Monday, 12 June 2017

Confessions of a recovering environmentalist by Paul Kingsnorth

This fascinating book raises some fundamental questions about the relationship between humanity and the environment.

It is made up of a series of articles that Paul Kingsnorth wrote in publications between 2009 and 2016. The result is an account of a man plotting his own path through life, whilst trying to make sense of the world in which he lives.

There is an element of the Damascan conversion, as he moves from the early years of walking with his father in the wilds of Cumbria and Pembrokeshire to the road protests of Twyford Down onto the environmental movement today.

This path leads to a certain disillusion with much of that movement, which he sees as being consumption obsessed, not seeking to make basic change in the way of life but instead just looking to make it more sustainable.

He criticises the lack of concern over the mass extinction of species that has gone on over recent decades, when the focus of environmentalists has been reduced down to cutting carbon to address climate change or as he succinctly puts it “the business of sustainability.” The argument has become one of wind farms versus wave machines, with no effort being made to address the question of consumption.

Voracious consumption can go on in this world of what he calls the neo-environmentalists, it just has to be done sustainably. So rather than look to a more simple way of living with nature, humanity seeks to bring everyone up to the consuming levels of the west - which will require the colonisation of other planets.

Kingsnorth looks at the idea of progress, which he concludes has brought humanity to the point of self-destruction today.

He looks at the Palaeolithic period between 30,000 and 9,000 BC, when people were living the hunter gatherer lifestyle. People were taller and healthier even that late 20th century Americans. This well being was due to the healthy lifesyle but they became too good at hunting, killing off the food supply while over producing  people, thereby sowing the seeds of demise.

The next phase of development was agrarian, which was more labour intensive and less healthy and so it goes on. He mentions the green revolution of 1940s to 1970s, which boasts to have fed another billion people. However, the cost was in terms of what the herbicides and pesticides etc did to the environment. There was ofcourse also the need to keep feeding that extra billion and further billions beyond that.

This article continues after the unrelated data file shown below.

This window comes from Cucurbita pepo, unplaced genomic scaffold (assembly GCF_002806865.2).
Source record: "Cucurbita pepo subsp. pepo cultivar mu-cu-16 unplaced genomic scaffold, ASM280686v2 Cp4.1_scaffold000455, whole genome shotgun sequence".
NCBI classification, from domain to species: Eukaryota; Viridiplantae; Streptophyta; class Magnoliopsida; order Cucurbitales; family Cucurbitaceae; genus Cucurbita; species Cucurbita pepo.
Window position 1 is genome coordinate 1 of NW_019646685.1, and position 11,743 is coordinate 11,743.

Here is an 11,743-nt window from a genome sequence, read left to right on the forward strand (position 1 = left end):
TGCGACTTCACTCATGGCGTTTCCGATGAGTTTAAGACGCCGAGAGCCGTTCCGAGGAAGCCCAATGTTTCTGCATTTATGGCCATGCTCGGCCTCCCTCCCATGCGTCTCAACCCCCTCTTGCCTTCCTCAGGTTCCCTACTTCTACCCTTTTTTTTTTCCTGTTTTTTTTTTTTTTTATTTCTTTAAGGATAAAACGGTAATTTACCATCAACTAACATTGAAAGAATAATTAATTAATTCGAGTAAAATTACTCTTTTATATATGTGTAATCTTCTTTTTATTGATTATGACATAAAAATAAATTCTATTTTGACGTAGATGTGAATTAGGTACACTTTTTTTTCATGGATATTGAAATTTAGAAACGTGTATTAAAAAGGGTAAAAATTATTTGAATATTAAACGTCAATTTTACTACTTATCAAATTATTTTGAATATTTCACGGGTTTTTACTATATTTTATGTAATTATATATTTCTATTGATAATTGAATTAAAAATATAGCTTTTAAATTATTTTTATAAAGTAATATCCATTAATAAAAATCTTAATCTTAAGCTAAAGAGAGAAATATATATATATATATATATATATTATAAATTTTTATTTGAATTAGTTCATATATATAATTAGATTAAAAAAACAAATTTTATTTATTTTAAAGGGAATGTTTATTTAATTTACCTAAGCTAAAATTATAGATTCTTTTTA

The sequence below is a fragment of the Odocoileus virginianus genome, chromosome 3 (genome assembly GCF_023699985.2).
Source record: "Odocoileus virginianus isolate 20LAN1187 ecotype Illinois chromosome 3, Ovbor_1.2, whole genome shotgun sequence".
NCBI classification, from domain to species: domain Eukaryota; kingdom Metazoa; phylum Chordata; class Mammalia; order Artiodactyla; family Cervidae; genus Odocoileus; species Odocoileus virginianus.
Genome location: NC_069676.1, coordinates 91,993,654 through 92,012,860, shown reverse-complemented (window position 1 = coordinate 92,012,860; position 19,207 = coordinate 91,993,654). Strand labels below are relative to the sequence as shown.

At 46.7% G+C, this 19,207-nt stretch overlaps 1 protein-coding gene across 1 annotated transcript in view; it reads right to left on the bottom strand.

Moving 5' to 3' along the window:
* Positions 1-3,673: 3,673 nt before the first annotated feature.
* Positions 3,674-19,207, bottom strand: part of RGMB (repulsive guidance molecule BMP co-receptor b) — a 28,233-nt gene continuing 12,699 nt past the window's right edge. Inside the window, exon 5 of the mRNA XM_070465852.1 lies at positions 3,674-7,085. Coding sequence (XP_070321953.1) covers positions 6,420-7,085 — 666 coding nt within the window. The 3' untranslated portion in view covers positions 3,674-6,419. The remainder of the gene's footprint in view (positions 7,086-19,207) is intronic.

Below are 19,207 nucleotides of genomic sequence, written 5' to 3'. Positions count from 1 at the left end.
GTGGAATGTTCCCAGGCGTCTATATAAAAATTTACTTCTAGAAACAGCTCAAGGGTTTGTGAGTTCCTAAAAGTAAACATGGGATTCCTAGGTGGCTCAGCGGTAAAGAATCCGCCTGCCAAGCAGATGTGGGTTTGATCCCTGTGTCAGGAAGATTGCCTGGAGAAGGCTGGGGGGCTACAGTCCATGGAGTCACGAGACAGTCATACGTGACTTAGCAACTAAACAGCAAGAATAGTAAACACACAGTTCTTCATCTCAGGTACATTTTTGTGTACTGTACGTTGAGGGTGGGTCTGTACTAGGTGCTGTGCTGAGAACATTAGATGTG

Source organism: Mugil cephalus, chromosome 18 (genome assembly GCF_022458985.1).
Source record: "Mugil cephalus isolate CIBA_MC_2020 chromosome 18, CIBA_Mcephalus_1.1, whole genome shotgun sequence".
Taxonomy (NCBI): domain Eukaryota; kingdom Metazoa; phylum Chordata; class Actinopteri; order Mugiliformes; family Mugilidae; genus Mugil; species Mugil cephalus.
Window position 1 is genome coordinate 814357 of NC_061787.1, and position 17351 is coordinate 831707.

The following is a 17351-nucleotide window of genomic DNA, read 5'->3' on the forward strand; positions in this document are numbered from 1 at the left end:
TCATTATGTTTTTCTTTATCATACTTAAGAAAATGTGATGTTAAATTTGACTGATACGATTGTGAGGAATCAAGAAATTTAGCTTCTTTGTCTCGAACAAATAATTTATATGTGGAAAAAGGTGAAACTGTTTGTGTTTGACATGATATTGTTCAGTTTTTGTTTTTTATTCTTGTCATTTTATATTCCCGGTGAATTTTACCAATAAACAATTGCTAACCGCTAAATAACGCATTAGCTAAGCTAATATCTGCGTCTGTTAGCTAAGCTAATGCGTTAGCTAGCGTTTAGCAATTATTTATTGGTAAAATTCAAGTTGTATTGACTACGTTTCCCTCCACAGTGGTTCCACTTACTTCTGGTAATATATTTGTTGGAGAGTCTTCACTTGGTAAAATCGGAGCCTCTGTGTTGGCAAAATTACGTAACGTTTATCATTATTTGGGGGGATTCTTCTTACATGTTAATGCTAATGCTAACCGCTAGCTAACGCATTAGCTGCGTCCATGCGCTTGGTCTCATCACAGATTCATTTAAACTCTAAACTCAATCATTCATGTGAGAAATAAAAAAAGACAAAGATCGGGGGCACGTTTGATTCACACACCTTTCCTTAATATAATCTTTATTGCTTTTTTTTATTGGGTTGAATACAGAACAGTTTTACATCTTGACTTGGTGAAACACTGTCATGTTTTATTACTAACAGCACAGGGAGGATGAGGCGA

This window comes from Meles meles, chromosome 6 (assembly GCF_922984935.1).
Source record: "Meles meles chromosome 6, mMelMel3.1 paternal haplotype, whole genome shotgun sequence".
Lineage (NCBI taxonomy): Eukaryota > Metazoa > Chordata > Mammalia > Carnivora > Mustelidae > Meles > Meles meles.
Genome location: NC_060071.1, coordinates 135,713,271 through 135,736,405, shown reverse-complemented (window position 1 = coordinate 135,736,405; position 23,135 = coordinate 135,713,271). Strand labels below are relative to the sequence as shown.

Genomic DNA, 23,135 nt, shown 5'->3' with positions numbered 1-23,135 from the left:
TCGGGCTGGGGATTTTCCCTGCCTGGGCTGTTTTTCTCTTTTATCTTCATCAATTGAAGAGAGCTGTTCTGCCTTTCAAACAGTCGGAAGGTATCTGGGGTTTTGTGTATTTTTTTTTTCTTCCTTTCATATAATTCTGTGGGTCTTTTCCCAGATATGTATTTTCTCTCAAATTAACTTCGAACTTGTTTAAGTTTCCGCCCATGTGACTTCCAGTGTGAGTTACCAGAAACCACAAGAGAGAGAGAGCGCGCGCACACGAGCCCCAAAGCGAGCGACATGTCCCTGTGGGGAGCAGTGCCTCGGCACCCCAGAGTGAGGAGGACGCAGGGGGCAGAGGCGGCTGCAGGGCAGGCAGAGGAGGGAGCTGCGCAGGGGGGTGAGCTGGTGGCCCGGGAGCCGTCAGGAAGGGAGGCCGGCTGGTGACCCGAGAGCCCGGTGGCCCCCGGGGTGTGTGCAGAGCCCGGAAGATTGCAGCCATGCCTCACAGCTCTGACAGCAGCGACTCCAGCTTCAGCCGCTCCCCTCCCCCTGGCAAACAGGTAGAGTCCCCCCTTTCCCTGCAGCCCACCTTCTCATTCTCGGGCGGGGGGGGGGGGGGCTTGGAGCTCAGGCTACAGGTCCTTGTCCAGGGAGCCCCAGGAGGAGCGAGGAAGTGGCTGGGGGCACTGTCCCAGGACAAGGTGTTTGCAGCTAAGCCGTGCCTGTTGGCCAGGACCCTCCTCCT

The progress question is a troubling one that does go rather unresolved in the book.

Kingsnorth provides all sorts of interesting vignets, like a chapter on the impact of the Norman conquest, which led to the concentration of land ownership in the hands of very few (mainly the crown) that continues to this day.

There is also some interesting wrestling with the idea of nature, a greater being and spirituality. Non-religious, Kingsnorth is captivated by the idea of the sacredness of the natural world. He describes a visit to the Grotte de Niaux cave deep in the mountain, where he finds the paintings of bison, going right back to the Palaeolithic times. He then contrasts the wonderment of what he saw in the cave to the activities of the de-extinction people today, who seek to try to bring back species like the woolly mammoth. Kingsnorth sees the latter activity of humans taking over the God role, deciding what lives or dies. The author suggests that one of the problems today is that humans see themselves as master over nature, rather than co-workers in the great plan.

Taking in the wide span covered in Kingsnorth’s work could leave the reader with a feeling of hopelessness. But he does offer ways to fight back. He himself has recoiled from the world, moved to Ireland and bought a bungalow with 2.5 acres. He now seeks to live with nature, using the traditional methods like the scythe to cut the grass and make hay. There is a vivid description of the creation of a compost toilet.

He has got rid of much technology from his life like smart phones, television etc. There is a sense of a turning back of ‘progress’ in the conventional sense to reclaim some of the simpler more eco-friendly ways of living. He talks of five points to adopt: withdrawing, preserving non human life, getting your hands dirty with physical work, recognising nature has a value beyond utility and building refuges to preserve creatures, skills etc   

 Kingsnorth succeeds in bringing together a number of separate essays into one embracing narrative. He covers much ground, asking some questions that need deeper answers. But there are fundamental questions for the environmental movement today, as well as the politicians who in many cases it would seem are simply managing natural decline, ironically, often in the name of progress. The hope in the book comes from the power of one, the power within us all to combat the destructive human machine by to a degree turning back to simpler times and life coping methods. Everyone can in some way make a difference changing their lifestyle to a more compatible complimentary way of living. 

- published by Faber and Faber, £14.99

published Morning Star - 19/6/2017

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